Hired in 1999 to deliver light packages and occasionally something heavier, UPS driver Peggy Young became pregnant seven years later. Following her doctor’s instructions, she told her employer she could not lift packages that weighed more than 20 pounds during the first half of her pregnancy and then 10 pounders at the end. UPS responded with unpaid leave, no healthcare benefits, a lost pension. After returning to work in 2008, she sued saying the Pregnancy Discrimination Act (PDA) had been violated. In Young v. United Parcel Service, the Supreme Court heard the arguments on December 3, 2014.
Where are we going? To the economic significance of pregnancy.
The Pregnancy Discrimination Act
The PDA had been passed in 1978 because of a Supreme Court decision in which the Court said that pregnant women were not covered by the Title VII (prohibiting sex discrimination) Amendment to the 1964 Civil Rights Act. Explained in Slate, “The PDA requires that employers treat ‘women affected by pregnancy’ the same as ‘other persons not so affected but similar in their ability or inability to work.’”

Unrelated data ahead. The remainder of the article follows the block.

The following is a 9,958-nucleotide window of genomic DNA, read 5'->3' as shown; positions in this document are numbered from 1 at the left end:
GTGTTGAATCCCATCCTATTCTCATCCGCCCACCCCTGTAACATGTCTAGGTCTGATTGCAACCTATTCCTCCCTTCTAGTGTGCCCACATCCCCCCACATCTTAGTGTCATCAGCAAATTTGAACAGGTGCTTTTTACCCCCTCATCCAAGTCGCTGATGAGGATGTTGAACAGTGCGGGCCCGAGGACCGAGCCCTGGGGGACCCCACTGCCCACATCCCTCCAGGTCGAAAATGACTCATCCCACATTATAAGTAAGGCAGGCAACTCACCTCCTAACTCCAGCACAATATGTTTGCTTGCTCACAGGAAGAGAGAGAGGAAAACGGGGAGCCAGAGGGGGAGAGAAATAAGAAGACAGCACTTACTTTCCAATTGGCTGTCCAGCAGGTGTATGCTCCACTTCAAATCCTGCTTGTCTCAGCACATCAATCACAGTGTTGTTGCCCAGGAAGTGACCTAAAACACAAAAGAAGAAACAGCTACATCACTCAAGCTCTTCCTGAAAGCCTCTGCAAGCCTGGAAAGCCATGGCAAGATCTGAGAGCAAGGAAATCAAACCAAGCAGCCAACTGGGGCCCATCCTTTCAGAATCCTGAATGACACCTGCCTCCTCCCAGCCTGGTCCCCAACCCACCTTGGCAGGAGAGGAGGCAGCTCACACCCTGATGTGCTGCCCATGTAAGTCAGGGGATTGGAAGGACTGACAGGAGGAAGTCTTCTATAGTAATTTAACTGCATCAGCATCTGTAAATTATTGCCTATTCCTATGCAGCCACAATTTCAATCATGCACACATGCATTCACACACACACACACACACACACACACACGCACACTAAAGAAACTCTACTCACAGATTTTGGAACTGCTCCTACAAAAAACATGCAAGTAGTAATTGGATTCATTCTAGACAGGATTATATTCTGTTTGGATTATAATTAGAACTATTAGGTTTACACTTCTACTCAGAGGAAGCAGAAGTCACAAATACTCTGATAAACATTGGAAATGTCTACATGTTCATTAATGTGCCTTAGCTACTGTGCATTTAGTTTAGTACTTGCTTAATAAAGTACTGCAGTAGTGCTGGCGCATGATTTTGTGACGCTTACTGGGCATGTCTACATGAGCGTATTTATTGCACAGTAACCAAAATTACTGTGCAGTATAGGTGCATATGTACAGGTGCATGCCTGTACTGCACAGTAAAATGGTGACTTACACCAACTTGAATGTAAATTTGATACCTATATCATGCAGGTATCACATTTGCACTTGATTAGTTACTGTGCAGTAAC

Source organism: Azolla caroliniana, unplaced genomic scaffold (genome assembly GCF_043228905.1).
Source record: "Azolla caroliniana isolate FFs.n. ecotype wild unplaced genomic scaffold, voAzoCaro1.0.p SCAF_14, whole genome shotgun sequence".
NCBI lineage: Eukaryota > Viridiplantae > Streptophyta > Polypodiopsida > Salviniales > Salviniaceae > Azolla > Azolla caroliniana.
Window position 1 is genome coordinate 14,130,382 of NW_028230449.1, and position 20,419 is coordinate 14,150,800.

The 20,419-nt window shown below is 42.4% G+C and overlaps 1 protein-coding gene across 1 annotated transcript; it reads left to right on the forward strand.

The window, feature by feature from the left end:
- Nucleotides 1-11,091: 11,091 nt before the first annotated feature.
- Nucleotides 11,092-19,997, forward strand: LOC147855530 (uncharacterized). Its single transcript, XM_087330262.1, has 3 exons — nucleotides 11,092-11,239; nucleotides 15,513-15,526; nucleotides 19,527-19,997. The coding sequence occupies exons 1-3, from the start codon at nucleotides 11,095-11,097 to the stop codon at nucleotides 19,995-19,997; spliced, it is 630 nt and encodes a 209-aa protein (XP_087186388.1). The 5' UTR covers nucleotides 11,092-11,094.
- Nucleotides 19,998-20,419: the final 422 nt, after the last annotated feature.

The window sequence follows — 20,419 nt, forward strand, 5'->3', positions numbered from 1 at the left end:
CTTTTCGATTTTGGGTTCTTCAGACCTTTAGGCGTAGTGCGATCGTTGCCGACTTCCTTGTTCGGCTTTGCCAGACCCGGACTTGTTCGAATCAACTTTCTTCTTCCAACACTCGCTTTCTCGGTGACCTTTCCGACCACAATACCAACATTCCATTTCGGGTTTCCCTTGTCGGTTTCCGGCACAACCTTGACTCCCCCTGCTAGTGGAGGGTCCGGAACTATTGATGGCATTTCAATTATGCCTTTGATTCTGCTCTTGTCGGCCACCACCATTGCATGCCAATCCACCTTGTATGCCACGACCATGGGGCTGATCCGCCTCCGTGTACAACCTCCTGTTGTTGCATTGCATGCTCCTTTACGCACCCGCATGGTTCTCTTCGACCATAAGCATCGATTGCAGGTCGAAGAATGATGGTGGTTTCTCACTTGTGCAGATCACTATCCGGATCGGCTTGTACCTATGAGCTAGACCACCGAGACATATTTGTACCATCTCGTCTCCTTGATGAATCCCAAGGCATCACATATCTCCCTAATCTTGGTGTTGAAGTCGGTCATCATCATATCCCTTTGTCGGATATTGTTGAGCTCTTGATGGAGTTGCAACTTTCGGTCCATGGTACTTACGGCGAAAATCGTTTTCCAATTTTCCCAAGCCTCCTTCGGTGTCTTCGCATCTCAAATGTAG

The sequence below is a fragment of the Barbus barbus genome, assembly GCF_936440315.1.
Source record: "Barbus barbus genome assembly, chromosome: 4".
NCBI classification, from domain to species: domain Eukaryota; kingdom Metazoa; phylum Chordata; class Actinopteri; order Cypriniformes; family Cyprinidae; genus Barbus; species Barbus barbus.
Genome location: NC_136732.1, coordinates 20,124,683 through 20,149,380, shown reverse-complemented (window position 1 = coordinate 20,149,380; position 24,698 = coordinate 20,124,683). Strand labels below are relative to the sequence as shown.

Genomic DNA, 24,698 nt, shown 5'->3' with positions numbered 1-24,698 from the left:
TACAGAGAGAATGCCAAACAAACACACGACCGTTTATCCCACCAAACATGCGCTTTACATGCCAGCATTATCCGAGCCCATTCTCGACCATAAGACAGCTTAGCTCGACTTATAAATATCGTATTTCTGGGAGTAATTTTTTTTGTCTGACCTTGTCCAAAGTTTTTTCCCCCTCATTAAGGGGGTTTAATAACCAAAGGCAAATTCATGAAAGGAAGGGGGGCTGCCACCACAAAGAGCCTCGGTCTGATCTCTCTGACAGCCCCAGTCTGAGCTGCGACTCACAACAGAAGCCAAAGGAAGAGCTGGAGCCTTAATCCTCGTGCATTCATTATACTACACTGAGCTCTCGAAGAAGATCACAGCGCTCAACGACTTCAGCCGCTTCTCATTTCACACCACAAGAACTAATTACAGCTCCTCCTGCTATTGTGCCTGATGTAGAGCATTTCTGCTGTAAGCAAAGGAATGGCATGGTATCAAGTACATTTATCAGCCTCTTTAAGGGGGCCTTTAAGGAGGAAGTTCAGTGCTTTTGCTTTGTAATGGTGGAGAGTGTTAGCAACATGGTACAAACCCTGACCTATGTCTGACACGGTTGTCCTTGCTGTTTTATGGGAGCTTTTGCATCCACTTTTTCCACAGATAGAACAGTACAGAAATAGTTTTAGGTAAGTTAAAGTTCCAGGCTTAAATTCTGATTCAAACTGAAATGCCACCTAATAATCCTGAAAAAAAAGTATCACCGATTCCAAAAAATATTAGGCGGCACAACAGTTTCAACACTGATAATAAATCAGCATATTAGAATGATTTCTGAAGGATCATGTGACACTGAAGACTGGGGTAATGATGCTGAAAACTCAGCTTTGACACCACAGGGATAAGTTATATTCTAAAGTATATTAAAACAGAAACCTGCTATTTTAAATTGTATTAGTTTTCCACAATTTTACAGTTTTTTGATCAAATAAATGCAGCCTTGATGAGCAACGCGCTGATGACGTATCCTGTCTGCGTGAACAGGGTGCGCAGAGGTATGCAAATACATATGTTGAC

UPS says they were “pregnancy blind” when they judged the Young request for modified responsibilities. Their policy (which they have subsequently modified for pregnancies) required the disability to have occurred on the job, have been covered by the disabilities legislation or involved losing a federal driver’s certificate. Peggy Young’s attorneys say she was the victim of job discrimination under the PDA. Meanwhile, on the regulatory front, President Obama says regulatory agencies are working on additional guidance.
And, many of these women are moms:
You can see why pregnancy has become an issue.
Our Bottom Line: Human Capital
The shifting composition of the labor force has made pregnancy an issue that relates to optimizing human capital. From here though, thinking of large and small businesses, single and married moms, high and low earners, it gets much more complicated.